Here, the Court concludes that four of the five factors discussed above strongly support the dismissal of this action.
First, "the public's interest in expeditious resolution of litigation always favors dismissal." Yourish v. California Amplifier, 191 F.3d 983, 990 (9th Cir. 1999). Second, the Court's need to manage its docket weighs in favor of dismissal because by failing to comply with the Court's orders, and especially by failing to file a response to the Court's order to show cause and to appear in Court, Plaintiff has stalled this action, thereby depriving the Court of the ability to control the pace of its docket and maintain "the efficient administration of judicial business for the benefit of all litigants with cases pending." Nealey v. Transportacion Maritima Mexicana, S.A., 662 F.2d 1275, 1279 (9th Cir. 1980).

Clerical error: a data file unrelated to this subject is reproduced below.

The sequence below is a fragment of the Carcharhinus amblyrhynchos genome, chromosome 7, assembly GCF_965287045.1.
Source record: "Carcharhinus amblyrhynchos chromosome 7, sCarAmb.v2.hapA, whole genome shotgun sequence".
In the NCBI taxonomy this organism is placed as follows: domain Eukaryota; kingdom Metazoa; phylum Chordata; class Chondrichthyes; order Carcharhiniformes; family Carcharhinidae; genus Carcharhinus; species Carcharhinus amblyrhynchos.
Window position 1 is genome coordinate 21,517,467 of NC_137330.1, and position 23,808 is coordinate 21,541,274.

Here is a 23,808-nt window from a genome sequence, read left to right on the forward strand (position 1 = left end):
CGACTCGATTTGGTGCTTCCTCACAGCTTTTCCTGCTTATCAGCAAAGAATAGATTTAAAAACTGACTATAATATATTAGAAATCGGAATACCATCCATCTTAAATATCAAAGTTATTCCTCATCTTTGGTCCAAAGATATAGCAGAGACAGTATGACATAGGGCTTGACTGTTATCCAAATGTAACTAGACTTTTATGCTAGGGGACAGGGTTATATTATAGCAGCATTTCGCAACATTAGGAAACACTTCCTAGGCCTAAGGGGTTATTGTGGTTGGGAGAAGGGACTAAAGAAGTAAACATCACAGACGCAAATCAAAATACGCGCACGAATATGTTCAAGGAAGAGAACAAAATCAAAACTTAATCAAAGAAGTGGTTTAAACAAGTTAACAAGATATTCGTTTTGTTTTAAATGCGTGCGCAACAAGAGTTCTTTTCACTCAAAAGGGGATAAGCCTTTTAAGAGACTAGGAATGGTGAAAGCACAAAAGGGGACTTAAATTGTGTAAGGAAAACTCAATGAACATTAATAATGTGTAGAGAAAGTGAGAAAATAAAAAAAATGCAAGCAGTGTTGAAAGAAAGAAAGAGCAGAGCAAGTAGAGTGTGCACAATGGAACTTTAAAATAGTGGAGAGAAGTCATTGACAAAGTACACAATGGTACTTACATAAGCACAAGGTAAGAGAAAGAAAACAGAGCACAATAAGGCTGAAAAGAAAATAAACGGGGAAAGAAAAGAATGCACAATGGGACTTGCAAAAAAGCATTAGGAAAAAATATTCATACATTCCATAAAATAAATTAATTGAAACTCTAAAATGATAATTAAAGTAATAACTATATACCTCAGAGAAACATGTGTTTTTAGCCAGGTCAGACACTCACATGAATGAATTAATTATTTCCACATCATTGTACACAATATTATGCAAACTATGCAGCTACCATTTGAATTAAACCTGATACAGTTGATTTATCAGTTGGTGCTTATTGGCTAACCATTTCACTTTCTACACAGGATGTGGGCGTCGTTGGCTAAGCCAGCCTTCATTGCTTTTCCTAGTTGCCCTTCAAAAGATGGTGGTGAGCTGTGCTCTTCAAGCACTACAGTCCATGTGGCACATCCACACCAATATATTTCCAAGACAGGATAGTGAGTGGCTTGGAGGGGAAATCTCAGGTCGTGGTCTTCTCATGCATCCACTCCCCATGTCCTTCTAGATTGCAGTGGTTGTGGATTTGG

With respect to the third factor, the risk of prejudice to the defendants, the mere pendency of a lawsuit cannot constitute sufficient prejudice to require dismissal. Yourish, 191 F.3d at 991. However, "[p]rejudice... may... consist of costs or burdens of litigation." In re Phenylpropanolamine (PPA) Products Liability Litigation, 460 F.3d 1217, 1228 (9th Cir. 2006) (internal citation omitted). Moreover, "a presumption of prejudice arises from a plaintiff's unexplained failure to prosecute." Laurino v. Syringa Gen. Hosp., 279 F.3d 750, 753 (9th Cir. 2002). A plaintiff has the burden of demonstrating a non-frivolous reason for failing to meet a court deadline. Id . Here, although Plaintiff filed a document on the morning of the order to show cause hearing stating that he was unable to attend the hearing because of his Compensation and Pension Exams in New York, he has offered no explanation for his failure to file a written response to the Court's order to show cause by the January 15, 2015 deadline; to file a joint or separate case management statement pursuant to Civil Local Rule 16-9(a); or to appear at the case management conference held on December 17, 2014. ECF No. 127. The Court concludes that the risk of prejudice to the defendants strongly supports dismissal.